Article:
How to Get the BPM Process Started
Organizations are constantly looking for new ways to bring agility and adaptability into their operations, and business process management (BPM) is the latest attempt to fulfill that need. In fact, recent data from BPTrend's State of the BPM Market found that 50% of those surveyed say their organizations have made a significant or a major strategic commitment to business process change and 75% strongly agreed that BPM processes and technologies have helped their organizations accomplish their goals.
But what is BPM, why is it advantageous, and how can companies implement some best-practices?
What Is Business Process Management?
“BPM as a software category first emerged in the early/mid 2000’s,” explained Burley Kawasaki, chief product officer at K2, “as a way to discover, model, analyze, measure, improve, optimize and automate business processes.” Over the last few years, these solutions have evolved to enable more rapid deployments through low-code tooling, cloud-based platforms, artificial intelligence (AI) technologies, and other advancements that put BPM solutions at the forefront of digital transformation.
Advantages and Pitfalls of BPM
“The key advantage of BPM,” said Vignesh Swaminathan, VP of product management at ASG Technologies, “is the synergy that it brings between the way business is conducted and the way the IT systems are designed to help conduct that business.” When businesses processes are translated to automated digital processes, enterprises can benefit from measurability, optimization, regulatory compliance, risk mitigation and governance. That means BPM can lead to efficient business operations and cost-savings over the long term.
“The downside is approaching a business process automation as an IT project — all automation projects need fundamental support from the business side of the equation.” If there isn’t synergy between IT and business teams, the resulting BPM implementation could be overly complex, difficult to roll out, sub-optimal and costly. That’s why organizations need to follow BPM best-practices when getting started.
“Businesses that implement intelligent process automation have the opportunity to improve their customer satisfaction and continuously optimize processes,” Kawasaki added, “while focusing on providing better customer service and a more innovative product or service.” By intelligent automation, he means modernizing processes using automation, AI, analytics and advanced capabilities to bring new efficiency to processes beyond just digitizing them. As long as they avoid the common pitfalls of over-analyzing technology decisions or implementing too many fragmented systems, BPM can vastly improve business operations and customer satisfaction.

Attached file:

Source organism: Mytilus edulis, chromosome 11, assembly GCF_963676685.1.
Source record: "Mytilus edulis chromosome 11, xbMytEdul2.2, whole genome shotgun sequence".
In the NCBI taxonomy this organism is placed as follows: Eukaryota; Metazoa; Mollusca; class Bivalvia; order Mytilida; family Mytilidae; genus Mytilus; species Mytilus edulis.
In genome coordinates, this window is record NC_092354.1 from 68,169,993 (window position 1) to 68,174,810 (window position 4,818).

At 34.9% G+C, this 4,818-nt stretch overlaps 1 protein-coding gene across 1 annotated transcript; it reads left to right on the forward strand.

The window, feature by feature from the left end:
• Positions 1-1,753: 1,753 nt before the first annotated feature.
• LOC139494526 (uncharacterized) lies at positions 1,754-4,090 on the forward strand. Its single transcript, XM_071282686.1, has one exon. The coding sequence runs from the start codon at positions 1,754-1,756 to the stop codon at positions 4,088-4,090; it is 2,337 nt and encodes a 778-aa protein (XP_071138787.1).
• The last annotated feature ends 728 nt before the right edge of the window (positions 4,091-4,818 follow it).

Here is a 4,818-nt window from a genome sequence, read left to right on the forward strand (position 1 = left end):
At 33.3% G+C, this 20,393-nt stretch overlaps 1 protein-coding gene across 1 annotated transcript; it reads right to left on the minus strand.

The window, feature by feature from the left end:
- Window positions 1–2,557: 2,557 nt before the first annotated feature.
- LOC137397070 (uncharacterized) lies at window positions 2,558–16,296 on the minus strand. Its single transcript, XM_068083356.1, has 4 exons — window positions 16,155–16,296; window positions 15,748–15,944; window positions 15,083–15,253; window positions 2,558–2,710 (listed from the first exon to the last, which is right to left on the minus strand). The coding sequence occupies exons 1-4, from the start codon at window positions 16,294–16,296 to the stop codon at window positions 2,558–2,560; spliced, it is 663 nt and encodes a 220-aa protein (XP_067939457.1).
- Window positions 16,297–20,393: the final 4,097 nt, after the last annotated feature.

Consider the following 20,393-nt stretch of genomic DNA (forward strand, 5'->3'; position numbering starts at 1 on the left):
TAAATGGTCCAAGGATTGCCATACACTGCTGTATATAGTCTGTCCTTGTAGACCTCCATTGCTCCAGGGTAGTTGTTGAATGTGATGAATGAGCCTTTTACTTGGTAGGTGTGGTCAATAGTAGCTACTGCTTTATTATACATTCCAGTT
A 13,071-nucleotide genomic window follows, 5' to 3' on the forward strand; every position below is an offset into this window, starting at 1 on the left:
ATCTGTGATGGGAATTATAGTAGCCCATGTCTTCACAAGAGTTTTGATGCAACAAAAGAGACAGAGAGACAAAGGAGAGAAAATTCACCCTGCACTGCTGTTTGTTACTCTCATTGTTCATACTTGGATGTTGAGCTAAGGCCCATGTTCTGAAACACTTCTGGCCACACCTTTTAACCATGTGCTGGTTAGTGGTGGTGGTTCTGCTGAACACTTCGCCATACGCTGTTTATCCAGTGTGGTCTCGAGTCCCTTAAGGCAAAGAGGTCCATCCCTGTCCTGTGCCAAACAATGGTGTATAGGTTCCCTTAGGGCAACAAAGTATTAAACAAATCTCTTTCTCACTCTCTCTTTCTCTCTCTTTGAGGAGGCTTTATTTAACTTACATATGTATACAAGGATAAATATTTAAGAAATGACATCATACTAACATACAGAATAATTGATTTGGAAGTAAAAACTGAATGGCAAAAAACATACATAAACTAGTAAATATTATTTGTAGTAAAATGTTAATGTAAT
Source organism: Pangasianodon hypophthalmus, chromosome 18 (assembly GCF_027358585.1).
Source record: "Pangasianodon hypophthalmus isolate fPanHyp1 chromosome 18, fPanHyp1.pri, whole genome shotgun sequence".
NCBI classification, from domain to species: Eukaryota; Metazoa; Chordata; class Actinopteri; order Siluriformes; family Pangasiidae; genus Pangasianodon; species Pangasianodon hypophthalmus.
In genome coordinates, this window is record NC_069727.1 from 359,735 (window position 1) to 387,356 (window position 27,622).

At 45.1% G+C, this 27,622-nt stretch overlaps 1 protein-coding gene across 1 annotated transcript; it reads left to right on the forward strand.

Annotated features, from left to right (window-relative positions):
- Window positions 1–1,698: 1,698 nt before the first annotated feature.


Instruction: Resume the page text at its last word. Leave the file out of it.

Related Article: BPA vs. RPA: How Are They Similar, How Are They Different?
Getting Started With BPM
“When it comes to implementing the latest generation of intelligent process automation,” Kawasaki said, “organizations need to understand their processes and identify which processes need to be digitized, where to integrate intelligence, and establish a roadmap for true digital transformation.”
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“All automation projects need to have the underlying business process as the focal point of the automation initiative,” Swaminathan suggested, “and teams must avoid getting distracted by technological waves.” Sometimes organizations implement new software or business systems that end up adding more complexities to the process they’re meant to automate, so it’s crucial to avoid following technology trends. “Secondly,” he continued, “automation projects need to be driven from the business side of the enterprise with IT as an enabler.” By letting the business initiate BPM projects, organizations can closely align their digital solutions to the reality of the enterprise.
Choosing Business Processes
“While there will be obvious candidates,” Kawasaki stated, “it can sometimes be difficult to identify and define all the processes you should be digitizing.” But there are AI-driven process mining tools that can analyze event logs or existing information to understand and document the way organizations operate. “Mapping out your processes,” explained Kawasaki, “allows you to gain clarity on the areas that could be improved using digital approaches.”
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“Capabilities such as machine learning, optical character recognition and natural language processing are growing increasingly accessible,” Kawasaki said, “not only to large corporations, but also midsize businesses.” That means more organizations than ever before can leverage advanced intelligence capabilities to optimize their business processes. “AI can be deployed to automate tasks that usually require human involvement,” Kawasaki explained, “such as analyzing the sentiment of a customer comment or extracting a phone number from a scanned document.” Finding opportunities to leverage intelligence is crucial when implementing BPM.
Defining a Roadmap
“Once you have discovered how your processes can be improved,” said Kawasaki, “it is useful to establish a roadmap for digital transformation.” Choosing technologies and digitizing processes often requires upfront costs that pay off over time, so it’s crucial to prioritize process automation and improvement projects for the future.
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